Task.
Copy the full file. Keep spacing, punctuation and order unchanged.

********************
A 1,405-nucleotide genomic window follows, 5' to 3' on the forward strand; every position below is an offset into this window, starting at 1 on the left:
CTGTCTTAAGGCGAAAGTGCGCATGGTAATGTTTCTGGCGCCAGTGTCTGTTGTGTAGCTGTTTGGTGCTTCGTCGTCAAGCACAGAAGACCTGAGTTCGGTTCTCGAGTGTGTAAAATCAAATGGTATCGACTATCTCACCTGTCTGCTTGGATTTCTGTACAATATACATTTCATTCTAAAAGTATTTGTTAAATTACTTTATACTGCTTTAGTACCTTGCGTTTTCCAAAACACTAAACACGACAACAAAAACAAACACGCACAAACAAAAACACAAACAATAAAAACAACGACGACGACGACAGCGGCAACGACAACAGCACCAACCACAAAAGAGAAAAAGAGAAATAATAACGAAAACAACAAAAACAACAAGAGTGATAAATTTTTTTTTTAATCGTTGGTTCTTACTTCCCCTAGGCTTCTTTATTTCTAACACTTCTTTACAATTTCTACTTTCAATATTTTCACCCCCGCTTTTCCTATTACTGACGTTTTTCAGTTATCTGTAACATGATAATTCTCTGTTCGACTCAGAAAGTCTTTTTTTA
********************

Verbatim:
A 1,405-nucleotide genomic window follows, 5' to 3' on the forward strand; every position below is an offset into this window, starting at 1 on the left:
CTGTCTTAAGGCGAAAGTGCGCATGGTAATGTTTCTGGCGCCAGTGTCTGTTGTGTAGCTGTTTGGTGCTTCGTCGTCAAGCACAGAAGACCTGAGTTCGGTTCTCGAGTGTGTAAAATCAAATGGTATCGACTATCTCACCTGTCTGCTTGGATTTCTGTACAATATACATTTCATTCTAAAAGTATTTGTTAAATTACTTTATACTGCTTTAGTACCTTGCGTTTTCCAAAACACTAAACACGACAACAAAAACAAACACGCACAAACAAAAACACAAACAATAAAAACAACGACGACGACGACAGCGGCAACGACAACAGCACCAACCACAAAAGAGAAAAAGAGAAATAATAACGAAAACAACAAAAACAACAAGAGTGATAAATTTTTTTTTTAATCGTTGGTTCTTACTTCCCCTAGGCTTCTTTATTTCTAACACTTCTTTACAATTTCTACTTTCAATATTTTCACCCCCGCTTTTCCTATTACTGACGTTTTTCAGTTATCTGTAACATGATAATTCTCTGTTCGACTCAGAAAGTCTTTTTTTA